6. While many here are celebrating, grieving, or waiting, I thought perhaps you could give a newbie some advice. I graduated in 2009 with an MA in English. I was a TA in the English department and graduated a semester early. However, my GPA was pretty crappy because of some personal circumstances -- a 3.45. I have worked for two years as a full-time Instructor of English and Foreign Languages at a public university since then. I have also worked as a Technical Editor at a Fortune 100 company. My husband recently retired from the Army, and we have moved back to our hometown, a place where there is one traffic signal in the entire county. I was lucky to find work as an Adjunct Instructor of English, and have worked at this for the past two semesters. Obviously, working part-time doesn't cut it. I want to do important things. Teaching is VERY important, but it is not something that I want to do for the rest of my career. I have considered getting a Ph.D. in Rhetoric and Composition, and I believe I could be very successful with that, but teaching writing forever is just not what I want to do (even though I do like teaching writing). After a lot of soul searching over the past few years, I have come to the conclusion that I want to move toward Higher Ed administration, specifically something in the student services realm. I'm currently trying to get my foot in the door as a full-time academic advisor. I'm finding that changing my career focus has been difficult, but I am hopeful that with perseverance, my big break will come. I would like to start in a full-time position before I start doctoral study, but either way, I am beginning to prepare applications for Fall 2017 admission. One very specific limitation I have is that I must choose a program within close proximity because I have two children (5 year old and 3 year old) and my husband and I just really love Kentucky <3 With that being said, the major schools in proximity include the University of Kentucky, Vanderbilt, and the University of Louisville. There are also several smaller universities that may or may not fit the bill (Bellarmine is one). Because I want to end up in the upper tier of Higher Ed administration later in my career, I believe that UK's Ph.D. in Higher Education may be my best choice. There are a multitude of Ph.D. and Ed.D. programs available, and I'm having a hard time making sense of them in terms of my interests and experience. I have absolutely no interest whatsoever in K-12 education; I am only interested in Higher Ed, and although I have experience as a teacher and I don't mind it as a side gig, this is not what I would like to focus on. I feel my shortcomings are that I could use more experience and I have that pesky GPA haunting me. I have to take the GRE over again, and I struggle with math. I think I have plenty of time to study for the GRE and get acceptable scores. I don't remember my scores specifically from the last time I took it, but the verbal and writing section scores were fantastic and the quantitative score was just short of abysmal. I also haven't had an opportunity to attend or present at conferences, so that's not good either. I reached out to one of the program directors in UK's graduate school of Education, and was encouraged that applicants are considered holistically and the GPA wouldn't necessarily break my chances for admission. I guess I'm looking for advice on how to proceed from here, maybe some reassurance that I have a chance? I would love to study at Peabody, but I am afraid I'm not good enough to make the cut. UK looks like my next favorite choice. I'm not a fan of applying to a multitude of programs in hopes of getting an admission. I would rather target my applications and work on ensuring that my applications are as good as they can be. Has anyone heard anything good about UK's Ph.D. in Higher Education program? Would anyone like to share a timeline they used in the application process? If applications are due at the beginning of February, when would be a good conservative time to submit the application? When would you think should be the last date to take the GRE and get scores in time for application? If you've made it this far, thanks so much for reading!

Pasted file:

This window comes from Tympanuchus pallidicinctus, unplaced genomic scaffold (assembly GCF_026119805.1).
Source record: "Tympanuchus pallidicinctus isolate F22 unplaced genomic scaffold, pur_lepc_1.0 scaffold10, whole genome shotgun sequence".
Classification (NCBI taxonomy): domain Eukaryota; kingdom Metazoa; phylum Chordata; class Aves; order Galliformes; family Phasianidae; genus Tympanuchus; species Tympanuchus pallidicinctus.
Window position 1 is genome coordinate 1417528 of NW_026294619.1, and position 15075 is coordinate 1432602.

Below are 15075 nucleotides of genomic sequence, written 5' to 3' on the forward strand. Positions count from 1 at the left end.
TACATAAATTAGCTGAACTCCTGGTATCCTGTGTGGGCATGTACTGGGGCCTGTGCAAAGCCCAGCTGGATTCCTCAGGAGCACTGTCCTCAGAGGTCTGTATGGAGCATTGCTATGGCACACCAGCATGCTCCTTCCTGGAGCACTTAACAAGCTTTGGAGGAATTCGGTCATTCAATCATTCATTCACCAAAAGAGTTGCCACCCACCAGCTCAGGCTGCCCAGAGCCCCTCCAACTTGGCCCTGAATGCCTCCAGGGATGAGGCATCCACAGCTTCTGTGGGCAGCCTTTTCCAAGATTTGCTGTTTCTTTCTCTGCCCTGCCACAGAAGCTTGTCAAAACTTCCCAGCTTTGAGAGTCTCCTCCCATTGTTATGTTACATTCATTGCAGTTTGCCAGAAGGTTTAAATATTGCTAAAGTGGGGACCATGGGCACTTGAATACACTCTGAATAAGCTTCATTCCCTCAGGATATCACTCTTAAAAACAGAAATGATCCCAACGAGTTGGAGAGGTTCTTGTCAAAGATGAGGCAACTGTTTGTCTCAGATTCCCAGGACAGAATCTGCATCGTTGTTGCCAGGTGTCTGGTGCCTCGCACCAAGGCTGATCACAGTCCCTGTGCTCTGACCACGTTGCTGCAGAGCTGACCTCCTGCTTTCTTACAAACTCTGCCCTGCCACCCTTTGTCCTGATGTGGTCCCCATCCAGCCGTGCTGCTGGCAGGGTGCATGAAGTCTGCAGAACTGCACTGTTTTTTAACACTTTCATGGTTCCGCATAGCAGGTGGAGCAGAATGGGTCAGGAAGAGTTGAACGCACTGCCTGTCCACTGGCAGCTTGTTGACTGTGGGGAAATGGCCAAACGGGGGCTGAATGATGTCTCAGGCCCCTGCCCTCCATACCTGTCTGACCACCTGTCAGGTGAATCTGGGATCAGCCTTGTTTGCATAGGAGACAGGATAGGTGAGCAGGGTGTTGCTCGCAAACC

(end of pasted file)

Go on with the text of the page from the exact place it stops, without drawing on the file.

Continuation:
7. As someone who is just beginning to get material together for application to programs for Fall 2017, I can't give you a lot of specific advice there. However, as a person who is the spouse of a retired veteran, I can tell you that sometimes relationships are a give and take. After I graduated from my MA program, he asked me to move across the country with him (he was then an Active Duty Soldier). This required me to do some serious thinking about whether I was comfortable with having my career take a back seat while he focused on his, a career that demanded most of his time and attention that left me to focus on taking care of our children. I'm not saying that your situation is quite this extreme. I had very little opportunity to do anything that would have furthered my career choice in any way. However, I am saying that sometimes you take one for the team so that the other person can focus on a critical part of their career for a bit. Now that he is retired, I'm back at it, and he is taking the hit so that I can fully focus on my career. This is all to say that if I were you and your significant other is not on board with sacrificing a bit in order for you to move to wherever would be most beneficial for your career, perhaps it is time to decide whether it should be your turn, and if it should, whether the relationship is worth pursing in terms of relocating together vs. long-distance relationship.